Organizations Take Stand to Preserve Clinical Judgment Under Productivity Demands In response to concerns about rehabilitation practices in some health care settings that are based on factors other than clinical judgment and patient needs, three provider organizations—ASHA, the American Occupational Therapy Association and the American Physical Therapy Association—issued a consensus statement on ethical service delivery. “Clinicians are ethically obligated to ... News in Brief
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News in Brief  |   November 01, 2014
Organizations Take Stand to Preserve Clinical Judgment Under Productivity Demands
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Healthcare Settings / Practice Management / Professional Issues & Training / Regulatory, Legislative & Advocacy / ASHA News & Member Stories / News in Brief
News in Brief   |   November 01, 2014
Organizations Take Stand to Preserve Clinical Judgment Under Productivity Demands
The ASHA Leader, November 2014, Vol. 19, 10. doi:10.1044/leader.NIB1.19112014.10
The ASHA Leader, November 2014, Vol. 19, 10. doi:10.1044/leader.NIB1.19112014.10
In response to concerns about rehabilitation practices in some health care settings that are based on factors other than clinical judgment and patient needs, three provider organizations—ASHA, the American Occupational Therapy Association and the American Physical Therapy Association—issued a consensus statement on ethical service delivery.
“Clinicians are ethically obligated to deliver services that they believe are medically necessary and in the client/patient’s best interest based upon their independent clinical reasoning and judgment as well as objective data,” the statement reads. “Overriding or ignoring clinical judgment through administrative mandates, employer pressure to meet quotas or inappropriate productivity standards may be a violation of payer rules, may be in conflict with state licensure laws and may even constitute fraud.”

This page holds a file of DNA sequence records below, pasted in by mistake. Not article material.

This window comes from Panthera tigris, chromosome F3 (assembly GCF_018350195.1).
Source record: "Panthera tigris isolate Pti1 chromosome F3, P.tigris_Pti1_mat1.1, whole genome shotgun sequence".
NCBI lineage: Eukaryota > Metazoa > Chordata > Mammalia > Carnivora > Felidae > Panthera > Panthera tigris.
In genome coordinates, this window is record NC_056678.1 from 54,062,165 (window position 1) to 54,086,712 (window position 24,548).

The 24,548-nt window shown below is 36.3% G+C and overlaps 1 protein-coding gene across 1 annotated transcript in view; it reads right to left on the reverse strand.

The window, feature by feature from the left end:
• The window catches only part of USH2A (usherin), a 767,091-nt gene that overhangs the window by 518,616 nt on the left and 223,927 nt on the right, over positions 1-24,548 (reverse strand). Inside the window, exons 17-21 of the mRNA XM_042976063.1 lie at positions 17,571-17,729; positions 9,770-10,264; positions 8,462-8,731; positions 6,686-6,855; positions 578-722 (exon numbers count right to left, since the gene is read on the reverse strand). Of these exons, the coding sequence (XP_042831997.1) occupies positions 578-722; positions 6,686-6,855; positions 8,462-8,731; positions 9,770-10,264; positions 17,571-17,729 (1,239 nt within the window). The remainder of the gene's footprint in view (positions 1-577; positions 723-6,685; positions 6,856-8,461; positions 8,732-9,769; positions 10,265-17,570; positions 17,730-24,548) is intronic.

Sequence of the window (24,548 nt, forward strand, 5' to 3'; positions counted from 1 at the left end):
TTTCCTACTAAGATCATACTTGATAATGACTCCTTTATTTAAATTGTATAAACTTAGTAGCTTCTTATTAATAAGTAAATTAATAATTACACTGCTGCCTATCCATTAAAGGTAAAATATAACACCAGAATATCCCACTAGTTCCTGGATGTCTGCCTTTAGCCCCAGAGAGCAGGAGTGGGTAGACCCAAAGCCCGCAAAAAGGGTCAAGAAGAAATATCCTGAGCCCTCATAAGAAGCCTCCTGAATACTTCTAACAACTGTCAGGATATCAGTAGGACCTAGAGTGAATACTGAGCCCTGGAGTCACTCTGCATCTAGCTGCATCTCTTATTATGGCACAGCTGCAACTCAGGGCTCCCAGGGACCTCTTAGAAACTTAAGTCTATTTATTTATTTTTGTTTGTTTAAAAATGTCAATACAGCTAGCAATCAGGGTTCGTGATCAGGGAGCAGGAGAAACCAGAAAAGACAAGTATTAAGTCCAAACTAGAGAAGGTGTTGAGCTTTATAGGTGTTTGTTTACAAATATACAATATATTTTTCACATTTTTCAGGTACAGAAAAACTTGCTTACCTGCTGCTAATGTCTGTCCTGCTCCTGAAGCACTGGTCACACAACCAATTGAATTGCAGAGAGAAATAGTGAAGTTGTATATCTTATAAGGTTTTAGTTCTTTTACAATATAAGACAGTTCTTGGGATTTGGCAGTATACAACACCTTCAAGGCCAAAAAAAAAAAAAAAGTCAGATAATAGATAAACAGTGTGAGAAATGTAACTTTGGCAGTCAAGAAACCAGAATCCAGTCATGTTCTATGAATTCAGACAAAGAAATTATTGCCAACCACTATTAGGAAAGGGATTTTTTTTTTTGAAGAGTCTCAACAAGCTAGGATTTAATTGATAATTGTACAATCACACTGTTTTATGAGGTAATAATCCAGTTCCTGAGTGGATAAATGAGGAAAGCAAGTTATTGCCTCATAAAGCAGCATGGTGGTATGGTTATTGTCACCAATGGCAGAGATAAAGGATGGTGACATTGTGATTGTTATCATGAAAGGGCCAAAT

ASHA spearheaded the creation of the statement in response to speech-language pathologists’ concerns about supervisors in skilled nursing facilities overriding their clinical judgment to meet productivity goals and to force patients into higher, more lucrative levels of care. Occupational and physical therapists have similar concerns.
The document lists nine examples of “unacceptable” policies and practices:
  • Placing clients/patients on caseload who do not meet Medicare or other payer coverage criteria.

  • Delivering treatment without patient consent.

  • Keeping clients/patients on caseload when skilled care is no longer indicated.

  • Setting inappropriate administrative requirements regarding treatment frequency, intensity or duration.

  • Counting time as treatment that is not permitted by Medicare or other payer regulations as treatment (for example, rest time or time spent traveling to the patient’s room).

  • Inappropriately limiting the time spent on evaluations based on payment policy.

  • Coding services inappropriately.

  • Changing coding without the assent of the treating therapist in an effort to increase payment or conform to internal policies.

  • Falsifying or changing documentation to misrepresent time spent or services delivered.

The statement notes that clinicians may face negative repercussions when they question employer policies or practices that conflict with the autonomy of practitioners’ clinical judgment. It also emphasizes, however, that clinicians have an “ethical duty to support evidence-based practice to achieve effective client/patient outcomes,” and suggests that clinicians use networks, associations and groups to talk about the problems or situations they face and provide feedback to state and national associations.
The statement provides specific guidance for reporting practices that are suspect:
  • Contact the facility or corporate compliance officer or administration point of contact for compliance issues.

  • Immediately stop the questionable practice.

  • Contact your professional association for guidance.

  • When appropriate, consider reporting information to the Office of the Inspector General, particularly in cases in which the compliance officer has not responded appropriately (OIG has a hotline for anonymous fraud reporting: 800-447-8477).

  • Seek knowledgeable legal counsel as appropriate if other efforts are not successful.

The three associations plan to share the statement with health care provider groups, including the American Health Care Association and the National Association for the Support of Long-Term Care.
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FROM THIS ISSUE
November 2014
Volume 19, Issue 11